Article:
Repeat variants for the SbMATE transporter protect sorghum roots from aluminum toxicity by transcriptional interplay in cis and trans
Proceedings of the National Academy of Sciences of the United States of America | 14 Dec 2018
JO Melo, LGC Martins, BA Barros, MR Pimenta, UGP Lana, CEM Duarte, MM Pastina, CT Guimaraes, RE Schaffert, LV Kochian, EPB Fontes and JV Magalhaes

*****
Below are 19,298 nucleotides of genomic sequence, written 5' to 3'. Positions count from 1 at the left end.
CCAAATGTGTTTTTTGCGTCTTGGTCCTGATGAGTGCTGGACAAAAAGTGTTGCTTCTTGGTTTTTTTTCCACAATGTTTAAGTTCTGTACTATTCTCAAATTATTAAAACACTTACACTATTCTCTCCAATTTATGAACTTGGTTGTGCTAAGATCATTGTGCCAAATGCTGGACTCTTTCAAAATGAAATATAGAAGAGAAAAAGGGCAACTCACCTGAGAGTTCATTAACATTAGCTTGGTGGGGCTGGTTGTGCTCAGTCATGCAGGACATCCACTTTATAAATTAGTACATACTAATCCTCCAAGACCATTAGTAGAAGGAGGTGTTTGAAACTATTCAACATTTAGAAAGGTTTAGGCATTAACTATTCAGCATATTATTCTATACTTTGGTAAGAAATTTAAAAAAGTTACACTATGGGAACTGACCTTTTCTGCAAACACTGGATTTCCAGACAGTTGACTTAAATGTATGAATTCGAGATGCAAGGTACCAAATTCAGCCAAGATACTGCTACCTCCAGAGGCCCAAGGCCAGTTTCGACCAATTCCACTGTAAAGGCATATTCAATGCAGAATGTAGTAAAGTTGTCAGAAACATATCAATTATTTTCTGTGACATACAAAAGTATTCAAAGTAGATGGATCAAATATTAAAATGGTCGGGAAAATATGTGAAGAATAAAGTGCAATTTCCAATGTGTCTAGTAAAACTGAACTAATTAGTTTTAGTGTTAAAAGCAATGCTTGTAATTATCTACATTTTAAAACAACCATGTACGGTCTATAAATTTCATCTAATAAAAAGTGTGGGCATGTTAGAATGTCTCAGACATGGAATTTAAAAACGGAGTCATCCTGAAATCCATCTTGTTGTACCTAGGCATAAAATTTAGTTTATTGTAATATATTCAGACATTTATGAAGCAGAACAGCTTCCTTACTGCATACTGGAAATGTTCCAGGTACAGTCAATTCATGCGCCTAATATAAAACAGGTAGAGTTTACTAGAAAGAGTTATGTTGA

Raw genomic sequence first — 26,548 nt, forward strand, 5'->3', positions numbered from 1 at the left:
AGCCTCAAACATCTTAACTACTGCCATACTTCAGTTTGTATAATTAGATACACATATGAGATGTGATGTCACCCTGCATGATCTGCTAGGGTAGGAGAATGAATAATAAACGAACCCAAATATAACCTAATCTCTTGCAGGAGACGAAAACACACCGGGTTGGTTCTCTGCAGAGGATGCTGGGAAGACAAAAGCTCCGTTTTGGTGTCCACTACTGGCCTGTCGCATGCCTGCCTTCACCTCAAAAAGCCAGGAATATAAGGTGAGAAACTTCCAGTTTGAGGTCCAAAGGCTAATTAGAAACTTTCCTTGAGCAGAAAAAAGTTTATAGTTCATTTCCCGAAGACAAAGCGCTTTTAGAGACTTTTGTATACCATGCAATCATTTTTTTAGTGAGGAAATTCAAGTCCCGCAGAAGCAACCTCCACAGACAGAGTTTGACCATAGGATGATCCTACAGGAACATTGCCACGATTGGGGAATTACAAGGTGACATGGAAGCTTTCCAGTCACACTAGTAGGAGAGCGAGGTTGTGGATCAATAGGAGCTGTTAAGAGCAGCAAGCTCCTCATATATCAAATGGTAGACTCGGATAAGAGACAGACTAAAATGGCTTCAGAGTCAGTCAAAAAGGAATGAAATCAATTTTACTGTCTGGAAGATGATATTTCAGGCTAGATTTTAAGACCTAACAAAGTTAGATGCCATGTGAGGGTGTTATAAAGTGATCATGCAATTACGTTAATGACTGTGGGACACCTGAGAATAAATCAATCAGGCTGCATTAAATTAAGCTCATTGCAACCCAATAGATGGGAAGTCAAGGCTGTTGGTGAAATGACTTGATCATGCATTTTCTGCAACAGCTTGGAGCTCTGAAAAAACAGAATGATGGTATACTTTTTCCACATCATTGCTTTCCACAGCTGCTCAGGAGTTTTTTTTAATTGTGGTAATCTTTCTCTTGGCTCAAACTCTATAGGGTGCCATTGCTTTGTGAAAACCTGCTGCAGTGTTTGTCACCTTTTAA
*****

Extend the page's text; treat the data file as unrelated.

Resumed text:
Acidic soils, where aluminum (Al) toxicity is a major agricultural constraint, are globally widespread and are prevalent in developing countries. In sorghum, the root citrate transporter SbMATE confers Al tolerance by protecting root apices from toxic Al3+, but can exhibit reduced expression when introgressed into different lines. We show that allele-specific SbMATE transactivation occurs and is caused by factors located away from SbMATE Using expression-QTL mapping and expression genome-wide association mapping, we establish that SbMATE transcription is controlled in a bipartite fashion, primarily in cis but also in trans Multiallelic promoter transactivation and ChIP analyses demonstrated that intermolecular effects on SbMATE expression arise from a WRKY and a zinc finger-DHHC transcription factor (TF) that bind to and trans-activate the SbMATE promoter. A haplotype analysis in sorghum RILs indicates that the TFs influence SbMATE expression and Al tolerance. Variation in SbMATE expression likely results from changes in tandemly repeated cis sequences flanking a transposable element (a miniature inverted repeat transposable element) insertion in the SbMATE promoter, which are recognized by the Al3+-responsive TFs. According to our model, repeat expansion in Al-tolerant genotypes increases TF recruitment and, hence, SbMATE expression, which is, in turn, lower in Al-sensitive genetic backgrounds as a result of lower TF expression and fewer binding sites. We thus show that even dominant cis regulation of an agronomically important gene can be subjected to precise intermolecular fine-tuning. These concerted cis/trans interactions, which allow the plant to sense and respond to environmental cues, such as Al3+ toxicity, can now be used to increase yields and food security on acidic soils.
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